There are many other little things too. The freelancer’s work space, initially at least, is usually a tiny desk or even just the dining table and a phone. In the days before the cell phone, the answering machine was the freelancer’s most reliable message taker. If you left the task of message taking to children and other family members or the domestic help, you could be out of business very fast. Messages could be completely forgotten, reported to you as ‘one uncle called’, or as ‘koi Gwazkapnya’ ka phone tha. You would spend the day trying to decipher the code, and an irritated potential client would call three days later asking why you hadn’t returned the call. His name would contain none of the alphabets or phonetic sounds involved in the word Gwazkapnya.

 

One great thing is that what was earlier was considered ‘unprofessional’ – if a client heard background sounds of cooking or a baby crying or a dog barking – is now seen as multitasking. Today I routinely talk business on the phone while pottering in the kitchen or messing with a pair of garden shears (handsfree, speakerphone, zindabad). If your client asks you what that sound is, you just come right out and tell him/her – you’re making dog biscuits. Or you’re chopping back the madhumalati creeper. And since the need of the hour today is to ‘create an illusion’ – you could cheat a little and give it your own spin: “I’m making Lobster Thermidor” or “I’m working on my Japanese garden.”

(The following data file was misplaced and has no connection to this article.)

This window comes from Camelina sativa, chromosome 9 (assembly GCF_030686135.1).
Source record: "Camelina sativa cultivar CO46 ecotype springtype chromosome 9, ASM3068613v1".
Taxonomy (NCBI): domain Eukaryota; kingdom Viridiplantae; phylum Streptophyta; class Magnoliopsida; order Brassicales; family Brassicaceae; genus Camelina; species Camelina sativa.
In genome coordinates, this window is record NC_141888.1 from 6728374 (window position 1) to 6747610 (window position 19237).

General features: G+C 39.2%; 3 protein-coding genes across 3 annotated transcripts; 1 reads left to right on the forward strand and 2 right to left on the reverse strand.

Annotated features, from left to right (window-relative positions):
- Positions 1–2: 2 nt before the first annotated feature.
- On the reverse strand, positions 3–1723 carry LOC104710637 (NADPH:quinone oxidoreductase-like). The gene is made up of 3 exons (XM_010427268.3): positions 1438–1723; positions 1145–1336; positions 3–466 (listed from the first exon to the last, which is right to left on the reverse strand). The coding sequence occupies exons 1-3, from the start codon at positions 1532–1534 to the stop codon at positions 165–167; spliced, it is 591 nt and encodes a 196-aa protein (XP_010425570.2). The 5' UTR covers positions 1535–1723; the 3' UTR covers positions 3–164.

Which is the other precarious point. Creating an illusion. A freelancer must today appear to be busy and on high demand, and yet communicate that he/she can take on work. It’s a fine balance. No point appearing over-eager for work, and no point overdoing the busy bit and fobbing off potential work either.

 

The other hazard for the freelancer is friends, family and neighbours who could roll in and out of your working day with a “You’re free only, na?” For this it is strongly recommended that you don’t wander around in track pants and t-shirt, even if your work involves meeting no one. Dress moderately well, like you would to go into office, and put out the message that you keep working hours. Disabuse them of the notion that freelancing means that you make a few phone calls and emails, and cheques land up at your doorstep by courier. Make it subtly (or amply) clear that you are your own CEO, marketing exec, peon, receptionist, tea-maker and bill collector – all rolled into one. So no, you’re not free only, na.